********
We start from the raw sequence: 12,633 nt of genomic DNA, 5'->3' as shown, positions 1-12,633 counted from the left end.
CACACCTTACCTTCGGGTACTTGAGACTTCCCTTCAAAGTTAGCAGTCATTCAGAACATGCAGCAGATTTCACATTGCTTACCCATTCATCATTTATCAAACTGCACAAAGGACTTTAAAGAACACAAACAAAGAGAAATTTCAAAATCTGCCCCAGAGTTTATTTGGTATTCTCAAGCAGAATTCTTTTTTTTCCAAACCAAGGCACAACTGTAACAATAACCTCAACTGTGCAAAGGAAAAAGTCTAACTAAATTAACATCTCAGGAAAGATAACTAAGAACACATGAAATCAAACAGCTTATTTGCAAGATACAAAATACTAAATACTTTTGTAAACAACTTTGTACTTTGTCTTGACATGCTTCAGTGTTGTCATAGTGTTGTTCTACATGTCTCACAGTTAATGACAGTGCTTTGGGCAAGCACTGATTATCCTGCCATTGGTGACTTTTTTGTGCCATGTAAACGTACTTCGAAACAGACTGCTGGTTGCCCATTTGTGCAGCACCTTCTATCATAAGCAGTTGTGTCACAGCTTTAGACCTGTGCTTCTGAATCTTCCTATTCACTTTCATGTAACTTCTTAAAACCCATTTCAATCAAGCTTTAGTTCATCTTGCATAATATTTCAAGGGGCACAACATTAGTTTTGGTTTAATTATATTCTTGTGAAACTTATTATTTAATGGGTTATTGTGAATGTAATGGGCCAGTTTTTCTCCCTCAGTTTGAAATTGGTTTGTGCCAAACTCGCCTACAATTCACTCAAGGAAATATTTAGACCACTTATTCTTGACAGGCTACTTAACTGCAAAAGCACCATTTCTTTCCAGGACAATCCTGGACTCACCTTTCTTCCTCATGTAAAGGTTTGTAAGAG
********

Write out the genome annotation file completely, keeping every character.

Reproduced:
We start from the raw sequence: 12,633 nt of genomic DNA, 5'->3' as shown, positions 1-12,633 counted from the left end.
CACACCTTACCTTCGGGTACTTGAGACTTCCCTTCAAAGTTAGCAGTCATTCAGAACATGCAGCAGATTTCACATTGCTTACCCATTCATCATTTATCAAACTGCACAAAGGACTTTAAAGAACACAAACAAAGAGAAATTTCAAAATCTGCCCCAGAGTTTATTTGGTATTCTCAAGCAGAATTCTTTTTTTTCCAAACCAAGGCACAACTGTAACAATAACCTCAACTGTGCAAAGGAAAAAGTCTAACTAAATTAACATCTCAGGAAAGATAACTAAGAACACATGAAATCAAACAGCTTATTTGCAAGATACAAAATACTAAATACTTTTGTAAACAACTTTGTACTTTGTCTTGACATGCTTCAGTGTTGTCATAGTGTTGTTCTACATGTCTCACAGTTAATGACAGTGCTTTGGGCAAGCACTGATTATCCTGCCATTGGTGACTTTTTTGTGCCATGTAAACGTACTTCGAAACAGACTGCTGGTTGCCCATTTGTGCAGCACCTTCTATCATAAGCAGTTGTGTCACAGCTTTAGACCTGTGCTTCTGAATCTTCCTATTCACTTTCATGTAACTTCTTAAAACCCATTTCAATCAAGCTTTAGTTCATCTTGCATAATATTTCAAGGGGCACAACATTAGTTTTGGTTTAATTATATTCTTGTGAAACTTATTATTTAATGGGTTATTGTGAATGTAATGGGCCAGTTTTTCTCCCTCAGTTTGAAATTGGTTTGTGCCAAACTCGCCTACAATTCACTCAAGGAAATATTTAGACCACTTATTCTTGACAGGCTACTTAACTGCAAAAGCACCATTTCTTTCCAGGACAATCCTGGACTCACCTTTCTTCCTCATGTAAAGGTTTGTAAGAG